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Ohio


Movement to bank land builds throughout northeast Ohio
Supporters say they fight blight, crime and decay
by WKSU's M.L. SCHULTZE
and ANNA STAVER


Web Editor
M.L. Schultze
 
In The Region:

Summit County’s council is considering tonight (Monday) creating a land bank to help reduce the number of abandoned properties. It’s part of a growing trend across the state that started two years ago with Cuyahoga County. WSKU’s M.L. Schultze reports that Stark, Erie and Trumbull counties also are all beginning work on their own banks.

SCHULTZE land bank development

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Land banks operate like a non-profit organization except they’re run by county governments. They buy vacant properties with the help of a pool of delinquent taxes, then sell or demolish the buildings. 

Former Cuyahoga County TreasurerJim Rokakis helped draft the 2009 Ohio law allowing for land banks and now runs the Western Reserve’s Land Conservancy’s Thriving Communities Institute.

 “These are tough times and land banks allow us to take control of this kind of wild-wild west that is being created by property flippers and … speculators.” 

Rokakis says land banks face two challenges. One is what he calls an embarrassment of riches. There are more abandoned properties in counties than they can afford to buy. The second issue is paying for demolition. 

”There are at least 75,000 structures by our count in this state that need to be demolished. They’ve been vandalized, they’ve been gutted; they are functionally obsolete. There is no hope that anybody’s going to move into them. We have to move to take them down because they are really damaging the value of properties around them.” 

Rokakis estimates that nearly one third of those abandoned properties are in Northeast Ohio. In Cuyahoga County, Fannie Mae, Wells Fargo and the Bank of America have all donated dozens of homes to the land bank. The three have also included checks to help cover the cost of demolishing the properties.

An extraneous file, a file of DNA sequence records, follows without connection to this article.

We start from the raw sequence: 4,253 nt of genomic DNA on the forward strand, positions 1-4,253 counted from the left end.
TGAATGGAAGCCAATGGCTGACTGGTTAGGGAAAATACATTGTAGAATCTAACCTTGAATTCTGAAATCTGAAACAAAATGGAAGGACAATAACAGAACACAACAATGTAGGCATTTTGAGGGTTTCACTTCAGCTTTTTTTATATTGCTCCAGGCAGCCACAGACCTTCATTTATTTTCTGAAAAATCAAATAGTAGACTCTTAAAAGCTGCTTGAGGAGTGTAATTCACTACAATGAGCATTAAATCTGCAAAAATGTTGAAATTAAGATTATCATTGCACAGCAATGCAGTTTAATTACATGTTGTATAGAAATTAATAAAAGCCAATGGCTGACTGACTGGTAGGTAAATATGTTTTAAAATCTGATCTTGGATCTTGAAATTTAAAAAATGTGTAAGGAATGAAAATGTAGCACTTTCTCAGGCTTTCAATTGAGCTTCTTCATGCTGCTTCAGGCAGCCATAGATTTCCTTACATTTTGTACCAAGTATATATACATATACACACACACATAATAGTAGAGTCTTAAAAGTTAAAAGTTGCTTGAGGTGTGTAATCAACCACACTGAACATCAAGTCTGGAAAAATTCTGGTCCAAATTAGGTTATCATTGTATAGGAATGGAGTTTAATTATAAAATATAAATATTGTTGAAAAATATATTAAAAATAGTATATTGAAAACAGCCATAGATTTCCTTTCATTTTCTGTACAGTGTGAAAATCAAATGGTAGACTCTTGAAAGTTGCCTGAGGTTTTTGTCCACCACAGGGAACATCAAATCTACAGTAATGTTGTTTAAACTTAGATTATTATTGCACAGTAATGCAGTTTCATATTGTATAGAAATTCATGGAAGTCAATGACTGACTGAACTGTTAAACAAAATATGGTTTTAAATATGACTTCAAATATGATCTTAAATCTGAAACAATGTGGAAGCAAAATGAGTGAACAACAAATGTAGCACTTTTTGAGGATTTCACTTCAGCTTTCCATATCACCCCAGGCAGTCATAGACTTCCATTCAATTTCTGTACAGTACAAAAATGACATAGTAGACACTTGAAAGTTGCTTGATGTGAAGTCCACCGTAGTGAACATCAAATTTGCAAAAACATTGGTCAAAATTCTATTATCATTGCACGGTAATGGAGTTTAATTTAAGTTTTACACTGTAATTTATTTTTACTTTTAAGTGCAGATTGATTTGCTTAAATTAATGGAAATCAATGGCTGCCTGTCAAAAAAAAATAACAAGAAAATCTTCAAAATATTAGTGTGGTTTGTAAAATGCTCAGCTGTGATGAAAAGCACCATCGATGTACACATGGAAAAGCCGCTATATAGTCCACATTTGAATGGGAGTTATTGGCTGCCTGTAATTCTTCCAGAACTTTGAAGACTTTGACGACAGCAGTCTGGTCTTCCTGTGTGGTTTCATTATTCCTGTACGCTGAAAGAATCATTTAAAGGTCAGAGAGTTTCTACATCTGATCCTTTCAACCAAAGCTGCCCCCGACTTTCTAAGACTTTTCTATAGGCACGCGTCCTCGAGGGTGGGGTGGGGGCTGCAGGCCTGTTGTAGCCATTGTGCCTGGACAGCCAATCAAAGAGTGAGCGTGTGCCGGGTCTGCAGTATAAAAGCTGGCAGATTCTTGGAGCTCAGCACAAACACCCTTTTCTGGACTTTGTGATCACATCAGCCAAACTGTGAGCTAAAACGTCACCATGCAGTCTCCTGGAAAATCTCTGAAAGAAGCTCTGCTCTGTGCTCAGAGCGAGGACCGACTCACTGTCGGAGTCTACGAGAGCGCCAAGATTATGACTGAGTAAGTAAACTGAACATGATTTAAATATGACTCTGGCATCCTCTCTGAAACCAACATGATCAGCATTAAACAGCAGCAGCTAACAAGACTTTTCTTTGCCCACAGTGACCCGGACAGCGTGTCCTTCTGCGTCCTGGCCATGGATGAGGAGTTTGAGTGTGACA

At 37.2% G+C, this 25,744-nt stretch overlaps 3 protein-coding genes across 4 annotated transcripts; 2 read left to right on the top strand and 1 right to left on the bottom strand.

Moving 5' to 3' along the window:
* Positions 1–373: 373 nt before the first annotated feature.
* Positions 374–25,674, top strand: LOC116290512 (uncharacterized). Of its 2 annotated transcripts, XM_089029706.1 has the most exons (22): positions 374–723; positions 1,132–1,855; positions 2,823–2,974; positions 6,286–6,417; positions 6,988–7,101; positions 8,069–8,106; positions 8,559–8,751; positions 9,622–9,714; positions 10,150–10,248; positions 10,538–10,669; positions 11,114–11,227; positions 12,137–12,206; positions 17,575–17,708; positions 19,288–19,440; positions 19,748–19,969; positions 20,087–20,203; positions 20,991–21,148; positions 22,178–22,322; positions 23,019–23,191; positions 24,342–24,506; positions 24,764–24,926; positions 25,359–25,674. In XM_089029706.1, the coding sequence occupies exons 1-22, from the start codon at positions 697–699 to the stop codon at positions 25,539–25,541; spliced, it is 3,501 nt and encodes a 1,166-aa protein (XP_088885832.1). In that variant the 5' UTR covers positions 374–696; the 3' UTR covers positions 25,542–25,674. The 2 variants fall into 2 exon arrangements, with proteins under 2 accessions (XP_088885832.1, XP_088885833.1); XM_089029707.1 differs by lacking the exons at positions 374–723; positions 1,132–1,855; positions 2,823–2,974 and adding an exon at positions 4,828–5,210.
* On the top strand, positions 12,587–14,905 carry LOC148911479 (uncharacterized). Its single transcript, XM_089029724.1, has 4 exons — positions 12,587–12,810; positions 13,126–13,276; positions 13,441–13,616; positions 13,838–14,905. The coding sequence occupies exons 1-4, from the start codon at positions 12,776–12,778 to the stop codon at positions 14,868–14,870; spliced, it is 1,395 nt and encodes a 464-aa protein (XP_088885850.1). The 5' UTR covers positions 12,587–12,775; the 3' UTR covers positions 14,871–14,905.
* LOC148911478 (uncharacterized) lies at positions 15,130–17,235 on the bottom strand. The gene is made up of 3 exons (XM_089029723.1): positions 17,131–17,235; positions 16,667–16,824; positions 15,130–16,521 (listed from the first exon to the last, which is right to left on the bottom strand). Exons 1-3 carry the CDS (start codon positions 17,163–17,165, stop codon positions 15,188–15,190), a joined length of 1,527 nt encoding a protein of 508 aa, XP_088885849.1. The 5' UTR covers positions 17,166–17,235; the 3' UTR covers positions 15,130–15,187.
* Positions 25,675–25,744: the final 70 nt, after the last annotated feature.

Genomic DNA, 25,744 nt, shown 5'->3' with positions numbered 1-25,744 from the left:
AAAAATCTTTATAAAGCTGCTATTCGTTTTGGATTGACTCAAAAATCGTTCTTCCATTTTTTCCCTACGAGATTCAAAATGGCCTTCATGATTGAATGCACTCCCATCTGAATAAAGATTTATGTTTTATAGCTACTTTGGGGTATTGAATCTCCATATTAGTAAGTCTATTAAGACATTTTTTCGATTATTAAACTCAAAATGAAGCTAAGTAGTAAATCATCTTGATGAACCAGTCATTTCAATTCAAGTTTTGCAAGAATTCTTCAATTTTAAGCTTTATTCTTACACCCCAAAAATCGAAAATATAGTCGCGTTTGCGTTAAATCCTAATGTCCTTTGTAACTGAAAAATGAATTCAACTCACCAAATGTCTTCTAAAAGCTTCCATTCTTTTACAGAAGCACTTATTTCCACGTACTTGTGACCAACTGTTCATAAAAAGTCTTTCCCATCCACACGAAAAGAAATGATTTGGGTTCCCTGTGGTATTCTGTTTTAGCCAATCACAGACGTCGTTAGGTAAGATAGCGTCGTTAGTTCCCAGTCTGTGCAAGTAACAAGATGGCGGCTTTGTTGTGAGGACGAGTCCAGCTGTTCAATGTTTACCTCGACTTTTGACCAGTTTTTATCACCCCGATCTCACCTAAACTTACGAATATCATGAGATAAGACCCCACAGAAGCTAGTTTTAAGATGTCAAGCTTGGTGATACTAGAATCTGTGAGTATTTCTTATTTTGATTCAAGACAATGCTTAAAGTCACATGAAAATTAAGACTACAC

Peter Elliot is the U.S. marshal for northern Ohio and he says vacant buildings pose more than a financial threat. 

ELLIOT (0:13): “It’s a law enforcement problem, and it’s a safety issue. And when you have vacant houses out there and items being stored such as drugs and guns, and fugitives hiding out in vacant houses, it’s a serious problem for the whole community.” 

Elliot says those concerns about crime are one realson to support land banks. And Rokakis and the Thriving Communities organization are using both the financial and public safety arguments to sell counties on land banks.

 They’re finding some receptive audiences.

 Stark County Treasurer Alex Zumbar has been working on a proposal since June.  He says one way he hopes a land bank can help is to buy  properties with years of tax liens against them. 

“We’ve got properties that are on our delinquent list dating well back into the 40s. And … unfortunately, we aren’t getting anybody to be interested in buying them because those taxes are far exceeding fair market value of the land and the buildings on them. And as a result they just keep accumulating those taxes, interest and penalties, and no one is going to buy those.” 

Stark County commissioners will meet this week to discuss Zumbar’s proposal for a land bank. He hopes Stark County will have one operating sometime next year.

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